Derek is more militaristic. Remember him? The bald guy with the tattoo of a dragon on his neck. He and I used to climb mountains together, before you were born. He was around a lot when you were a kid. When your mother died, he was here to keep the house together, and make you meals and read to you and see that I didn’t screw things up any further. Well, he’s leading a revolution now. I go for weeks at a time without seeing or hearing from him. Then I’ll wake up in the middle of the night to find him in the kitchen, dishevelled and stinking, helping himself to food from the fridge. We talk: he’s been finding things out. Ideas, he says, fantasies. They’re the most important things. You lie to yourself enough and the truth can’t hurt you. He smiles in the dark, one eye and a yellowed-pearl-string of teeth. You make your own truth, he tells me. You have to or you’re not going to last.

The young, Derek says, are the future of the country. It’s too late for my generation. Each weekend I travel to a different university and hand out books and leaflets with your picture on. These children are the age you would be now. They are pierced and jagged and strange. They give me hope, at least.

It has not been without incident, of course. I have been questioned by police, by campus authorities more times than I care to count. Candy/Candice says that people are as afraid as I am underneath, and for the most part this seems true. Nobody wants to call the police these days. They can track you anywhere, and they don’t approve of troublemakers.

Other times, I have been caught up in what Derek calls affirmative action. It sounds noble and professional in the terms he describes it. One day, he promises me, we will find where you’re held. One day we’ll destroy the Truth factories and set the people free and make up stories to cure the victims. That is what Derek says.

But there was an incident in town last week. I was there. Two men were stopped in town, and tried to run. I was there. One of the men, a greying man in a knitted jumper, pushed past me. He looked hunted, sick. More like a child than a terrorist. The police didn’t even call a warning before they used the grenades. I found myself lying on the concrete, face down as the explosions went off and the silver smoke puffed up into the air.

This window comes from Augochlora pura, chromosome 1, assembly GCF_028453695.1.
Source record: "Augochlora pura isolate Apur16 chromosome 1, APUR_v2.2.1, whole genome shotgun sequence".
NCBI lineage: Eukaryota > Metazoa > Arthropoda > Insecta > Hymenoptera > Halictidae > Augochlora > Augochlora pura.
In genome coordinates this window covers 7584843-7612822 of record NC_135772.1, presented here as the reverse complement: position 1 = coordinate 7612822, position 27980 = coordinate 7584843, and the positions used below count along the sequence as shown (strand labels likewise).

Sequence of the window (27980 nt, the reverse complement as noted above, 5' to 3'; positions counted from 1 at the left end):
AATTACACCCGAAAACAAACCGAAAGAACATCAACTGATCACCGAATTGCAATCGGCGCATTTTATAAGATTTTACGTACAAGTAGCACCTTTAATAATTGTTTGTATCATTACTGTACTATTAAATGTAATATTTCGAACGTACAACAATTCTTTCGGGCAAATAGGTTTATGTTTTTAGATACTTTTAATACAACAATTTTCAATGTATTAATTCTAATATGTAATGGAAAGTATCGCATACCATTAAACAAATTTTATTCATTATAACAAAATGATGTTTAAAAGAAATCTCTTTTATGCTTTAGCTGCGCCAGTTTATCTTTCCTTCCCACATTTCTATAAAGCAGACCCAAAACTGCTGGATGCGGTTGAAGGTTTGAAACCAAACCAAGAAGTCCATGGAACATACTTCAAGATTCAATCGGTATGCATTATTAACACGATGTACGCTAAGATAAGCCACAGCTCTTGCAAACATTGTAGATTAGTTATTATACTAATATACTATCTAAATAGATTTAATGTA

One of the Truth Grenades must have clipped me; when I woke in hospital later on, everything I saw was dark and shaky. I could feel it, the truth, some great mass of it lurking just out of sight. So heavy it made me sick. Made me feel tiny and lost and the worst kind of empty, like a machine of blood and bone and body, a thing without the slightest trace of a soul. I could barely breathe anymore. For a second I thought I knew what I was, and then it was gone.

I told Candy/Candice about that later, and she said, my god how awful. She really does speak like that sometimes. She is confusing. She wants to help the Truth victims now. Derek and her have spoken over the phone and she thinks that maybe someone could start a charity. A hostel for all the abandoned victims. It would be dangerous, to associate with such a thing, but Candice/Candy thinks that it would work. “We could help them,” she says. “We’d find a way.”

I can’t see that far ahead. Can’t think of the state of the city until I have you back. Often I imagine a thread that connects us. Invisible and indestructible. And I think that if only I could find that thread, where it connects to me, and take hold of it, and follow it along like a blind monk… I would cross countries to find you, darling. You know that.

I still have that film canister which you captured the very first Truth in. I guess it must have been forgotten in all the confusion of your legalised kidnap. Original Truth, like Original sin. Both of them started out simple enough, and both of them spilt over and made a terrible mess.

I’m holding the canister now, as I write this, and it’s small and simple as a bullet. I’m going to finish writing this, so that one day, I hope, you will know what really happened. After that I don’t know what I’m going to do.


Krishan Coupland was born in Southampton, England, and now studies at Staffordshire University. His work has appeared in Brittle Star, Aesthetica, and 3AM Magazine. Read more.